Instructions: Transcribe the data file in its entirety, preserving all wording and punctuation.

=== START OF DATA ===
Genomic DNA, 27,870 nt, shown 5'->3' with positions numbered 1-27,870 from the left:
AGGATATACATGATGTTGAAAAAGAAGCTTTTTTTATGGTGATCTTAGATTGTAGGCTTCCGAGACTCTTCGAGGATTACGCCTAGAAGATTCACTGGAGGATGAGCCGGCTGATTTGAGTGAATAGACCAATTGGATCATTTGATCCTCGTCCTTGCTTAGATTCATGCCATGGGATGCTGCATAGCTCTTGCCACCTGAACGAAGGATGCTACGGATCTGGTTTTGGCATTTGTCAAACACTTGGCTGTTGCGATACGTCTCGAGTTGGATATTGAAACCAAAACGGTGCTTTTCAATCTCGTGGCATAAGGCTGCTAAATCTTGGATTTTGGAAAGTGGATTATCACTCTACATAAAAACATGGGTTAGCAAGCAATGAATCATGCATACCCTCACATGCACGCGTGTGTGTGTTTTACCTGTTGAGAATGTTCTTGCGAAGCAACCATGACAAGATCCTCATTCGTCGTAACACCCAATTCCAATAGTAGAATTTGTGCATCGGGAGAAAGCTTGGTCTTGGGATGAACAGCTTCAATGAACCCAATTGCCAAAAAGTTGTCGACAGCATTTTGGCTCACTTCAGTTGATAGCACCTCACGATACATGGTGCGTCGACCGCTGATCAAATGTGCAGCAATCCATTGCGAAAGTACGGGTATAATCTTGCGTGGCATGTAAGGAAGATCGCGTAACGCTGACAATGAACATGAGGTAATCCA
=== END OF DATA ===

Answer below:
Genomic DNA, 27,870 nt, shown 5'->3' with positions numbered 1-27,870 from the left:
AGGATATACATGATGTTGAAAAAGAAGCTTTTTTTATGGTGATCTTAGATTGTAGGCTTCCGAGACTCTTCGAGGATTACGCCTAGAAGATTCACTGGAGGATGAGCCGGCTGATTTGAGTGAATAGACCAATTGGATCATTTGATCCTCGTCCTTGCTTAGATTCATGCCATGGGATGCTGCATAGCTCTTGCCACCTGAACGAAGGATGCTACGGATCTGGTTTTGGCATTTGTCAAACACTTGGCTGTTGCGATACGTCTCGAGTTGGATATTGAAACCAAAACGGTGCTTTTCAATCTCGTGGCATAAGGCTGCTAAATCTTGGATTTTGGAAAGTGGATTATCACTCTACATAAAAACATGGGTTAGCAAGCAATGAATCATGCATACCCTCACATGCACGCGTGTGTGTGTTTTACCTGTTGAGAATGTTCTTGCGAAGCAACCATGACAAGATCCTCATTCGTCGTAACACCCAATTCCAATAGTAGAATTTGTGCATCGGGAGAAAGCTTGGTCTTGGGATGAACAGCTTCAATGAACCCAATTGCCAAAAAGTTGTCGACAGCATTTTGGCTCACTTCAGTTGATAGCACCTCACGATACATGGTGCGTCGACCGCTGATCAAATGTGCAGCAATCCATTGCGAAAGTACGGGTATAATCTTGCGTGGCATGTAAGGAAGATCGCGTAACGCTGACAATGAACATGAGGTAATCCA